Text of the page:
Within minutes of walking on stage at the iCONIC conference in Chicago on Tuesday, Marcus Lemonis talked about a low point in his life.
In 1991, after he had just finished eighth grade, he weighed 225 pounds, had a terrible eating disorder, struggled as a result of having been molested five years earlier, and didn't have any friends. He continues to have anxiety about socializing to this day, he said, and his biggest fear "is dying alone."
Today, Lemonis is widely known as the turnaround specialist on CNBC's show The Profit. He is also the CEO of Camping World, a recreational-vehicle business he started in 2002, which has grown to 132 stores, 7,000 employees, and close to $3 billion in revenue.
So why did he openly admit his darkest moment and deepest fear to an audience of hundreds of entrepreneurs? "I'm trying to make a connection with you," Lemonis explained. "I figure if I'm vulnerable, if I tell you everything about myself, you'll somehow create a level of connection with me."
Lemonis's hour-long remarks at the conference, which was presented by Inc. and CNBC, were part therapy session, part motivational speech. He implored audience members to stand up and divulge their biggest fears, too.
"In order to run a successful business or be a successful entrepreneur or employee, you have to be vulnerable and transparent," Lemonis made plain.
Open Up to Employees to Build Rapport
In response to Lemonis's request, one woman entrepreneur in the audience stood up and spoke into a handheld microphone. "Since I own the company, I always act like I know everything," she revealed. "I never admit when I don't know something...because I'm afraid I don't know enough to be this person's boss."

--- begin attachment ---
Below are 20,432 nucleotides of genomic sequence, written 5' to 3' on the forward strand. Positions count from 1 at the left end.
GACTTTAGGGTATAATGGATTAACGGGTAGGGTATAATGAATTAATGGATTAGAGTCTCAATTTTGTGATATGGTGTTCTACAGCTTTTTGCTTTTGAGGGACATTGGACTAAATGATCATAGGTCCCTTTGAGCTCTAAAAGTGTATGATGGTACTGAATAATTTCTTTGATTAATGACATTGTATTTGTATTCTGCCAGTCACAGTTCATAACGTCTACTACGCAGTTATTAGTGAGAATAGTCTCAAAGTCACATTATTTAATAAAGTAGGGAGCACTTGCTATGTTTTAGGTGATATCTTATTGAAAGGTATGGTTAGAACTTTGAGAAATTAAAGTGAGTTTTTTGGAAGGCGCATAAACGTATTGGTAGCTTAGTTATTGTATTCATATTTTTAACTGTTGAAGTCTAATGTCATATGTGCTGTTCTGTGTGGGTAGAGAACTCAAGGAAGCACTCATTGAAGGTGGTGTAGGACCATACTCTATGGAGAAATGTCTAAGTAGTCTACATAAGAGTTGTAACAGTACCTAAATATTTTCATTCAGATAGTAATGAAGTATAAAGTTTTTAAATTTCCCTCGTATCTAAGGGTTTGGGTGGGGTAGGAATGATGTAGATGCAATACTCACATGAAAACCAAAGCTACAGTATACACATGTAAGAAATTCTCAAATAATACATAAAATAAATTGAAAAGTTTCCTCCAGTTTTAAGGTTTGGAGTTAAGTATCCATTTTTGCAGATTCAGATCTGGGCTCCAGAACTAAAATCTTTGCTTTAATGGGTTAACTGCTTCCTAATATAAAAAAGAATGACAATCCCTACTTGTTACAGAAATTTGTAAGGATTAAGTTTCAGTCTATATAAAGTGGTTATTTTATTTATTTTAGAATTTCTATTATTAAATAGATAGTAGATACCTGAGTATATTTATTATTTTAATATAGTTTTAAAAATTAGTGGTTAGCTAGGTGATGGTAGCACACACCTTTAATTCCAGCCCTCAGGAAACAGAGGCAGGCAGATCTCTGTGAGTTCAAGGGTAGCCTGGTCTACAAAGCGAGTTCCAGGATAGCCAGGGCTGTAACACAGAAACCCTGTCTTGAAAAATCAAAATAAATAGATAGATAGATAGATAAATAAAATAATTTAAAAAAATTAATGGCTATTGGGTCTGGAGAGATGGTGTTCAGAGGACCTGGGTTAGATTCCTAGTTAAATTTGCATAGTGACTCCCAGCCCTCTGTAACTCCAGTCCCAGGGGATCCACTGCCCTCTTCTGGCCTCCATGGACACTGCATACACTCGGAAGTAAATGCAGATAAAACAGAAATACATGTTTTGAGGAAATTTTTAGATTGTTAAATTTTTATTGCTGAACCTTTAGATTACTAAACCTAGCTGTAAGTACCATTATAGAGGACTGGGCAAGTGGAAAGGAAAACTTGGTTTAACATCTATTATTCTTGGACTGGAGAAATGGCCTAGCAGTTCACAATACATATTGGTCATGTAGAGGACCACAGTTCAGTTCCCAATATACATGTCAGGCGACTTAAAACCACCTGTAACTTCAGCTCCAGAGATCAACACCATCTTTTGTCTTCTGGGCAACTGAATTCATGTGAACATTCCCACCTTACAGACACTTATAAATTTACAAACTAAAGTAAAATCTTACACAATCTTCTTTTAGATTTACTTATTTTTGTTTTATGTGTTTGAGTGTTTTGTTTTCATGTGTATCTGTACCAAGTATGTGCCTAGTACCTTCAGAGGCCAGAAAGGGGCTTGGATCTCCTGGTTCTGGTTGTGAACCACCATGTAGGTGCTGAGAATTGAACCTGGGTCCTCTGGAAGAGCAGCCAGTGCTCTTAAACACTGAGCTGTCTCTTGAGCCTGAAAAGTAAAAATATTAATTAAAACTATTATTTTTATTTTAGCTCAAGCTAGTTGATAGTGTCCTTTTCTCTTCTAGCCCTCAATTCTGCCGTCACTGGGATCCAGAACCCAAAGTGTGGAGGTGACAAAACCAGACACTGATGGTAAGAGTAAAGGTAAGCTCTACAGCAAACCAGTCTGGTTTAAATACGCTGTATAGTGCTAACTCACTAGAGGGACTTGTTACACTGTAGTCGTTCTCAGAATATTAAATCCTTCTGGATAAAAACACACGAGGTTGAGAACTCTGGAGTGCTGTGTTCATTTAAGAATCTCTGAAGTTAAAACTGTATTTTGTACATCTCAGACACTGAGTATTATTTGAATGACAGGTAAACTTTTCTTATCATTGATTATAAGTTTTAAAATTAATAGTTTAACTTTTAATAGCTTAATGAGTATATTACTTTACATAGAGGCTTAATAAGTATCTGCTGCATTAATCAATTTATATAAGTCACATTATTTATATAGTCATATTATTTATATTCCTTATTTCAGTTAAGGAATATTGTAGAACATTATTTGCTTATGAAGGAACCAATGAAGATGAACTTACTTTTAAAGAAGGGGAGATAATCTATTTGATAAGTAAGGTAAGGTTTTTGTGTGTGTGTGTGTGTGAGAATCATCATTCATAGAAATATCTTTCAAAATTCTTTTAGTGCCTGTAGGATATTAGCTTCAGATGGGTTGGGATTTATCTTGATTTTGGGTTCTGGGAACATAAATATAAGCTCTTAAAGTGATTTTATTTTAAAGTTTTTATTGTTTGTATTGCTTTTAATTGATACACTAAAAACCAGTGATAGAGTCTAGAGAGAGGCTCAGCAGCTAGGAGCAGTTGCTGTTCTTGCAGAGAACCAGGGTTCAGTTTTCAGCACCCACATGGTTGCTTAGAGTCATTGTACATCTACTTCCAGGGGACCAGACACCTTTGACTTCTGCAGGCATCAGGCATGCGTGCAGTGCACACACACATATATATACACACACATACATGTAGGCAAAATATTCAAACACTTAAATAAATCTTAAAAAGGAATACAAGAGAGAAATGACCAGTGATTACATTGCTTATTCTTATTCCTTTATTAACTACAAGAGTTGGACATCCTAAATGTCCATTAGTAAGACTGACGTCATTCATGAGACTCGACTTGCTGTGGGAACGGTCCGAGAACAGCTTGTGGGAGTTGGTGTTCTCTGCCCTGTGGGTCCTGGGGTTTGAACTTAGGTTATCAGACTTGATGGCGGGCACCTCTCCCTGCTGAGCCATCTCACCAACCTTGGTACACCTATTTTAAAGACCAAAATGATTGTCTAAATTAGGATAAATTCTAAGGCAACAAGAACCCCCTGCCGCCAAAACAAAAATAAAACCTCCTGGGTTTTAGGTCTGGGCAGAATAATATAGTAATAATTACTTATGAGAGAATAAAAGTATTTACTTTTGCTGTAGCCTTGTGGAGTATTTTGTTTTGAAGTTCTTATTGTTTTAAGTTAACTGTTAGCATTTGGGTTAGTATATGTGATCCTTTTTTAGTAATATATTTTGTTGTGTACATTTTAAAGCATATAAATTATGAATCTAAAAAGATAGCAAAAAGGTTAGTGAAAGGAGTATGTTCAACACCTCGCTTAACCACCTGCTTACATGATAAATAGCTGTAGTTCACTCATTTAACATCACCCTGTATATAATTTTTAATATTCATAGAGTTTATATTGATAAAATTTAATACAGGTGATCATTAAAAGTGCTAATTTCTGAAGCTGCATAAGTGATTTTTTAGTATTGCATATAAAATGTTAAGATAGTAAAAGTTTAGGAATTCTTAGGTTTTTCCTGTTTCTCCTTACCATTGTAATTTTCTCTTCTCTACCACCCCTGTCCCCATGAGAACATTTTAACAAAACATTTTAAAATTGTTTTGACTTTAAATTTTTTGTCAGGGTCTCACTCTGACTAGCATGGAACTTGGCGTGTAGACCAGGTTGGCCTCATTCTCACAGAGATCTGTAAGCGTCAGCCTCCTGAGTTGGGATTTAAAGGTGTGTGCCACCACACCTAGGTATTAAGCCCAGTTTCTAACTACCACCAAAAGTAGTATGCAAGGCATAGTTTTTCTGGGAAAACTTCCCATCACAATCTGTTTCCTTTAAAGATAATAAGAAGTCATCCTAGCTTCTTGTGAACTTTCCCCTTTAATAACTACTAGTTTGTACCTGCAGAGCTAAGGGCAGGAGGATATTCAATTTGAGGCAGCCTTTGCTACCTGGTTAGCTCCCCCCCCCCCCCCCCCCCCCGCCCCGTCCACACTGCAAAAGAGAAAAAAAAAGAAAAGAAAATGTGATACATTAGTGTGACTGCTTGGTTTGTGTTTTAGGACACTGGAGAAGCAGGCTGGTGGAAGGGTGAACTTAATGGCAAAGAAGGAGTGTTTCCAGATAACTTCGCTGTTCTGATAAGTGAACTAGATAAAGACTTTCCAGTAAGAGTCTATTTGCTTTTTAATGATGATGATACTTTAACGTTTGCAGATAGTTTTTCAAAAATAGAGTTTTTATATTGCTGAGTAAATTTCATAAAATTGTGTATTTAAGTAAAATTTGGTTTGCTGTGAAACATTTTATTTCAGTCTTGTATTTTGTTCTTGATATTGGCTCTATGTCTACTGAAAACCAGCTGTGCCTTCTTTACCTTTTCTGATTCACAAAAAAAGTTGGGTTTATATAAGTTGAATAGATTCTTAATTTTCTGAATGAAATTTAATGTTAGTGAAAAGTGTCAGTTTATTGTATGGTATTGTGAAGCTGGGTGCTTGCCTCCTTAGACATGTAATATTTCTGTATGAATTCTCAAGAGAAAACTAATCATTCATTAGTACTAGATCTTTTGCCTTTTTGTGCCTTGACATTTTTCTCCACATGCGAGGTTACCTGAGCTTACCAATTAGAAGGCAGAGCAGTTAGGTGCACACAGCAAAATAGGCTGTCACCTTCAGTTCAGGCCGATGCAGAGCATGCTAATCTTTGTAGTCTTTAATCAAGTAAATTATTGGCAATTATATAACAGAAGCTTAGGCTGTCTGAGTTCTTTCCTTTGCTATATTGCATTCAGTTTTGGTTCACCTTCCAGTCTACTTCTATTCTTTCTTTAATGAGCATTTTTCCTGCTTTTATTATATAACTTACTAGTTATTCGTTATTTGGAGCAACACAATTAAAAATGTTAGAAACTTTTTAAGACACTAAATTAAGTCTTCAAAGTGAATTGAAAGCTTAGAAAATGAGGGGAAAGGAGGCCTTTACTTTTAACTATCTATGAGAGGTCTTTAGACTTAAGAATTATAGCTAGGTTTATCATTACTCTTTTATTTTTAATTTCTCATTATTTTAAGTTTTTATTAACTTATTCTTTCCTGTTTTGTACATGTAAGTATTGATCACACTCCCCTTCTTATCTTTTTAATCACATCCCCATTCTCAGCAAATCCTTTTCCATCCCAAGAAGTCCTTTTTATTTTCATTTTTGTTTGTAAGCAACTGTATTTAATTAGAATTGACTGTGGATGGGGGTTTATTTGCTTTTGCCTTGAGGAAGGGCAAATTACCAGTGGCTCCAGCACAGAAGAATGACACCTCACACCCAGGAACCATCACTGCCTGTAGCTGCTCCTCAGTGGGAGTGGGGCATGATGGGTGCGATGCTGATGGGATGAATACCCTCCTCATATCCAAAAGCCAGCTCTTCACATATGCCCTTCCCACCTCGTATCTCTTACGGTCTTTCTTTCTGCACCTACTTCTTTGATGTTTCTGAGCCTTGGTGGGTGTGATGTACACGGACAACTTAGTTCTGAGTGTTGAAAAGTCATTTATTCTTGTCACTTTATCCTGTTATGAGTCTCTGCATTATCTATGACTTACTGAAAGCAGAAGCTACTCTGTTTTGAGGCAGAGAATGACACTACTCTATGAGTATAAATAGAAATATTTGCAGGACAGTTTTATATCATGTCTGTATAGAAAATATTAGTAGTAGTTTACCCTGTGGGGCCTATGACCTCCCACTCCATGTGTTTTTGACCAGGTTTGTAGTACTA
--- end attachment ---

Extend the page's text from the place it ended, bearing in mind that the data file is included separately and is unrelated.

Lemonis's response? "I want the people who work for her to also know she feels that way," he said. "Do you know the loyalty she could increase if her staff knew she was scared of that?"
Lemonis followed by asking the audience questions like a preacher in a dialogue with his congregation.
"You think her staff would respect her more?" he asked. A resounding, "Yes!" echoed through the Chicago Theater.
"[Would they] be surprised?" he followed up. The audience responded: "No!"
"Think she's weak?" The audience responded again: "No!"
Open Up and You'll Win Customers
Lemonis further made his point in an exchange with another member of the audience. A 36-year-old pet-food entrepreneur stood up and told the crowd he was continuing to have unresolved family issues from years earlier.
"I still probably deal with childhood stuff on a nightly basis," he said. "My dad left when I was young."
Lemonis's reaction: "I would buy pet food from you now. I would do business with you now, because I feel like we have a connection."